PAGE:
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Illegal immigration and citizenship issues
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Forsyth County News
The woes of the U.S. economy have had a major impact on reducing the nation’s concern with illegal immigration. Contraction of the job market seems to have encouraged many illegals (“undocumented aliens” to be politically correct) to return home. Simultaneously, with everyone’s attention directed to their own economic problems, other issues have been pushed to the background.

Several years ago, in addressing the high level of concern within the nation, I had facetiously proposed three sure-fire solutions to eliminating the issue. In many ways, they are consistent with the ways we often address problems -- define them out of existence.

The first was to annex Mexico, although the 100-plus million Mexicans who live there might not appreciate this solution and it just might create a few additional problems here. But, by definition, it would solve 70 percent of the problem, since none of the Mexican illegals would now be illegal.

The rest of the problem could be solved by opening our borders to anyone who wanted to come. The weight of the majority of the world’s population concentrated here would probably tip the globe so that the United States ends up where Antarctica is today, creating great distress among the penguin population.

A second solution would be to export more jobs from the U.S. to Mexico so Mexicans will stay home. But then what would Mexico do with all the illegals entering their country from the U.S.?

Finally, we could take draconian steps to round up and deport everyone. But then houses wouldn’t get built, lawns would get mowed, half the products would vanish from our supermarkets and eating out in restaurants would become a thing of the past.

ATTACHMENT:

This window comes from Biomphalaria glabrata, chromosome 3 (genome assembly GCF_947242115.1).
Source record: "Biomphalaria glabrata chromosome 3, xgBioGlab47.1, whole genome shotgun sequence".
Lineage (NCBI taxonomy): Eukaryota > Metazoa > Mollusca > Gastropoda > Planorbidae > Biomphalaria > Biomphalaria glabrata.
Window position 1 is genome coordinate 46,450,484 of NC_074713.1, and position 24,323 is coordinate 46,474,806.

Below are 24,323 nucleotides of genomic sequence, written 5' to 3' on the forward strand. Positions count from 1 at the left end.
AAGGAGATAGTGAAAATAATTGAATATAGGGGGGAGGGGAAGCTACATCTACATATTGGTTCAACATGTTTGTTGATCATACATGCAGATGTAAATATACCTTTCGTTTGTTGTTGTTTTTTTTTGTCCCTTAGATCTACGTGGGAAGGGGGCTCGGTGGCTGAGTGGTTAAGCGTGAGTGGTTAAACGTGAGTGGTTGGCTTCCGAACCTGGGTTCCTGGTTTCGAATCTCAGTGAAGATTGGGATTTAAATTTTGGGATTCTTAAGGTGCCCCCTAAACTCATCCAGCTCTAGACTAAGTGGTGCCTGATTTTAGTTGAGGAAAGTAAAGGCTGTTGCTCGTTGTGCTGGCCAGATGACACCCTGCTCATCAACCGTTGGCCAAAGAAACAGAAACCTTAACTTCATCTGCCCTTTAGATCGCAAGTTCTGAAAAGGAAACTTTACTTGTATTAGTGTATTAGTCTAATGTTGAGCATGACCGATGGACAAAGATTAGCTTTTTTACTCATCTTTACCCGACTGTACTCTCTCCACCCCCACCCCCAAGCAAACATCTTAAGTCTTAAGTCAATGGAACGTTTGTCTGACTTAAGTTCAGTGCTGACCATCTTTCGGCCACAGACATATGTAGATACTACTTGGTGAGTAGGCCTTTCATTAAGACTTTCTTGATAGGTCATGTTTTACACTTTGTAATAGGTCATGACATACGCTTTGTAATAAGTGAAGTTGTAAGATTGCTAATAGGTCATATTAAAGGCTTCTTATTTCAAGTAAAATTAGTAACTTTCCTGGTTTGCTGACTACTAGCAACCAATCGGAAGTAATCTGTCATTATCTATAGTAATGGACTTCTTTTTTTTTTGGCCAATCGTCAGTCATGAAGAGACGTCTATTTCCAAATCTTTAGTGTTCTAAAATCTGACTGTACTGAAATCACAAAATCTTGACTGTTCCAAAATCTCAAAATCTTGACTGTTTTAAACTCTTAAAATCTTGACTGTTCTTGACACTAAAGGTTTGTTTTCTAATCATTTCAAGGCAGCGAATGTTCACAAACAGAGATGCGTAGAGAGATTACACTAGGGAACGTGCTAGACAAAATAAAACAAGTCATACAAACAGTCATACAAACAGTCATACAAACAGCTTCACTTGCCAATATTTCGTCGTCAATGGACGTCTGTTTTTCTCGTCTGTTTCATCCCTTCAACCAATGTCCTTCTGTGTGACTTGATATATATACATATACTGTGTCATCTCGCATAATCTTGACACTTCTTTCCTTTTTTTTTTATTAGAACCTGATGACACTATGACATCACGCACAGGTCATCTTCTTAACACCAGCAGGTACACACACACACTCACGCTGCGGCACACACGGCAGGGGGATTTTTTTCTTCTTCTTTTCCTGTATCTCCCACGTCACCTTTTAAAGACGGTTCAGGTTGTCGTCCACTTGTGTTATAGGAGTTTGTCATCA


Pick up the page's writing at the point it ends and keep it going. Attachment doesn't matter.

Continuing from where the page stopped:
Clearly, we have the ability and the talent to address the problems seriously. Then why don’t we? We have the capability to set up an identification and employment system, where legitimate jobs and legitimate alien applicants could be matched. We can establish a tracking system to address those cases where things went awry. High fines (including jail terms) could be imposed on employers who subvert the system. And rather than just a quick trip back home, those who chose the “illegal route” might find a few years of “hard time” working on public works projects prior to deportation as a significant deterrent to going outside of the system.

But all this deals with the future. Perhaps the most difficult issue of all is the fact that we already have a huge number of illegals here (estimated to be about 12 million in 2008). Many have been here for years and have made the U.S. their home. As a group, they have played significant roles in building various sectors of our economy. And many have children who were born here and, under current practices, are deemed to be U.S. citizens. Let’s look at this last issue before addressing the broader subject.

When the framers of the Constitution selected the language to be included, times were different. It’s hard to put oneself into a mind-set that existed more than two centuries ago. At that time, for example, there were no professional politicians, political parties, mass news media or even the Internet. Some words had different meanings. The intent of the language of the Second Amendment to the Constitution is the subject of fierce debate when it comes to “the right to bear arms.” The same is true with the language of the 14th Amendment, which came somewhat later, but is still subject to much ambiguity.